Coral reefs threatened
Thanks to the Taipei Times for publishing a front page article on Kenting’s coral (‘Disappearing coral reefs of Kenting,’ Sept. 12, page 1.)
Local divers have long lamented the changes in southern Taiwan’s underwater environment, with the most pronounced effects of overfishing and coral destruction topping their list of complaints.
The call for establishing a nature conservation area is surprising as Wanlitong coast and the Houbihu peninsula are already dotted with signs that warn of large fines for illegal fishing, water activities and the collection of coral from beach areas.
The main problem is enforcement, and until the local government steps up to the challenge of patrolling the area, continued damage will be done.
It is also important to distinguish between the different water activities and their impact: jet skis pollute the area by direct emissions; small sea craft rake the fragile coral with anchors and hoards of novice snorkelers tramp over the coral along the coastlines as unscrupulous tour groups try to make a quick buck.
Scuba divers on the other hand are for the most part trained to respect the aquatic environment with a “take nothing but pictures, leave nothing but bubbles,” mentality.
Though annual typhoons that sweep across the nation play a large part in the destruction of reefs near the surface, this is a natural process and corals can recover if the strains of human activity allow it to. So let us allow nature to take it’s course by devoting adequate marine conservation resources to protecting Kenting’s most precious resource.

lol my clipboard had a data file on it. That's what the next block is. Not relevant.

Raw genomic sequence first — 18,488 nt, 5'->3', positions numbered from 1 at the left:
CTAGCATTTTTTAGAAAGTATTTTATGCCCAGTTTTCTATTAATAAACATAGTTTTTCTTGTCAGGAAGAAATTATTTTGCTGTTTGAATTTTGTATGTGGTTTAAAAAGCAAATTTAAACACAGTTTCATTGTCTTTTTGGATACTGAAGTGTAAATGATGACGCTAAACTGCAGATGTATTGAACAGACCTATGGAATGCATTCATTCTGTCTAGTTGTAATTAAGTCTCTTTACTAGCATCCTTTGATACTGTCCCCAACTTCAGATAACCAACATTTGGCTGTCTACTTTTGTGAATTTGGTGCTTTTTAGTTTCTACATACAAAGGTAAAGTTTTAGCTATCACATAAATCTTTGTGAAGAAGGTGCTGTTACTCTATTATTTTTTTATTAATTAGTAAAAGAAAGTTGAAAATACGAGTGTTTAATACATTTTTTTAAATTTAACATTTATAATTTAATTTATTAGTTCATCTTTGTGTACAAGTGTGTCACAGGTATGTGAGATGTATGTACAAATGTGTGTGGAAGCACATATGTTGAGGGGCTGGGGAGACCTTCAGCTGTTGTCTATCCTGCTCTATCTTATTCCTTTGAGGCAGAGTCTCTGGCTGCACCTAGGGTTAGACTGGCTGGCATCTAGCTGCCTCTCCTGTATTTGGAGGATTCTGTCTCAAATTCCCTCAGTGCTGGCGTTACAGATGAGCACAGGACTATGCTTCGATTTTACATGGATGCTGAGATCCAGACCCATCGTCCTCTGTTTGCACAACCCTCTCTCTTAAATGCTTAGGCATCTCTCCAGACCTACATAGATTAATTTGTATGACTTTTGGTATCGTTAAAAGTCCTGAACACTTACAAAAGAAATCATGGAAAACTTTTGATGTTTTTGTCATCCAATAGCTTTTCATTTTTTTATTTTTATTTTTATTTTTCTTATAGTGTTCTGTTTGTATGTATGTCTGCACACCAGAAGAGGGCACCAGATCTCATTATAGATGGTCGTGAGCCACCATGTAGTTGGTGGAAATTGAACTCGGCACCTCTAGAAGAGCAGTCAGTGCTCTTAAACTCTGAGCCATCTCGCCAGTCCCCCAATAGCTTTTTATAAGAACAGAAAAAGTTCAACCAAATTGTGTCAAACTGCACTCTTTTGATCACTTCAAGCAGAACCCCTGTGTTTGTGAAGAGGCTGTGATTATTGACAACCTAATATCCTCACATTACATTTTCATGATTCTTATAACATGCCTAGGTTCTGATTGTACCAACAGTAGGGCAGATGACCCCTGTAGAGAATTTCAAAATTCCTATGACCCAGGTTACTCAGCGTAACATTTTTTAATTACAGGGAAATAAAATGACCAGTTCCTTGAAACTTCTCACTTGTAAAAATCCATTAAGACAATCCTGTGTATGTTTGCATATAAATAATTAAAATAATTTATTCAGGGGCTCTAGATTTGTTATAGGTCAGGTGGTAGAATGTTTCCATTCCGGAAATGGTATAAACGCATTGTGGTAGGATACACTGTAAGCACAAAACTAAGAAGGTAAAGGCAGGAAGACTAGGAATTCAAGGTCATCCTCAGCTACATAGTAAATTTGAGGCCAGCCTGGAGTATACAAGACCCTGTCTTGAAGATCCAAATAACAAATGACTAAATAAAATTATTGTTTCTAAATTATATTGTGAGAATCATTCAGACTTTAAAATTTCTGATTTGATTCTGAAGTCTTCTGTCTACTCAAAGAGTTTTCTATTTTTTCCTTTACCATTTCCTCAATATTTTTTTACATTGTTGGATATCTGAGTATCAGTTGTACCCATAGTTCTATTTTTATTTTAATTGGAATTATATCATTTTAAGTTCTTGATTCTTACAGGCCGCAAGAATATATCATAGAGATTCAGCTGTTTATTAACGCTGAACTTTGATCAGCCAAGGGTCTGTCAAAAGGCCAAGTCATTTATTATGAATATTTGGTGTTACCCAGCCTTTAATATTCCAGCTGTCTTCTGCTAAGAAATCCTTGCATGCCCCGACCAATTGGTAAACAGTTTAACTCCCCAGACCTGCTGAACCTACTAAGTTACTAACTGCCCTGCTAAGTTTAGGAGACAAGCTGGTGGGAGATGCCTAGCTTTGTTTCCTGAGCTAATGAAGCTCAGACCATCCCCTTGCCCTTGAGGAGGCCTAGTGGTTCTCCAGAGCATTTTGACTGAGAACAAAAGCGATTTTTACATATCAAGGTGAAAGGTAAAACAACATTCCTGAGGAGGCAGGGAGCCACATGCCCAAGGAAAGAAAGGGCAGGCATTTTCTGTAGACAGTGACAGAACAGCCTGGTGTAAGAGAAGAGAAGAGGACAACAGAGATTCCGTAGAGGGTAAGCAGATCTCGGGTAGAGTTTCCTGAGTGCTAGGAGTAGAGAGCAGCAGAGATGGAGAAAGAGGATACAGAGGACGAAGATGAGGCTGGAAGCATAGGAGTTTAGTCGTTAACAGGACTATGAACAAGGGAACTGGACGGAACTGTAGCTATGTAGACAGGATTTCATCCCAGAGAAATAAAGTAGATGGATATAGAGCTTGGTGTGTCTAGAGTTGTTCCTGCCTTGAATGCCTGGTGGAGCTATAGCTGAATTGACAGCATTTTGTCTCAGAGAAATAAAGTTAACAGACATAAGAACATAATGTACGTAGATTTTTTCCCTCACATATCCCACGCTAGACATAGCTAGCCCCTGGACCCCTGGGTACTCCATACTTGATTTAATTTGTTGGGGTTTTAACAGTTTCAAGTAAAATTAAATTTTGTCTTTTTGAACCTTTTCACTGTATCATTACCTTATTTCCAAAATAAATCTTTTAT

Beware demand destruction
China’s leaders want to increase the level of personal discretionary spending to boost the consumption ratio in China’s GDP, a worthy goal. In the US, personal spending once reached 70 percent of GDP, a shockingly high percentage and a trend that will surely never return due to the ongoing destruction of the US dollar.
Meanwhile, Taiwan’s leaders, politicians and judges — many of whom only claim to be Taiwanese — make a celebratory ritual out of stealing from the poor and laughing all the way to the bank while pretending to have competent ideas about improving Taiwan’s economy or returning the “ill gotten assets” to Taiwan’s treasury where they belong.
It is simple math, really. With the Post Office savings rate a little over 1 percent, and the inflation index, or CPI, at around 3 percent, Taiwanese who have been saving for decades are now finding that their wealth is dwindling during their retirement years while they watch their household expenses rise as they get older and require more personal care.
At the same time, certain Taiwanese special interest groups benefit from a government-guaranteed 18 percent interest rate on their savings, higher than any other investment return in the world. I was delighted when former candidate Democratic Progressive Party chairperson Tsai Ing-wen (蔡英文) said she would abandon this unjust practice during her presidential campaign.
This special interest rate is absorbed into Taiwan’s national debt — which of course relies on our children’s as yet unearned wages to repay. It is quite an unfair system, even if you are one of the lucky few. In an environment where a workers’ savings are diminishing over time relative to inflation, it is hard to imagine that consumers will go running out on shopping sprees.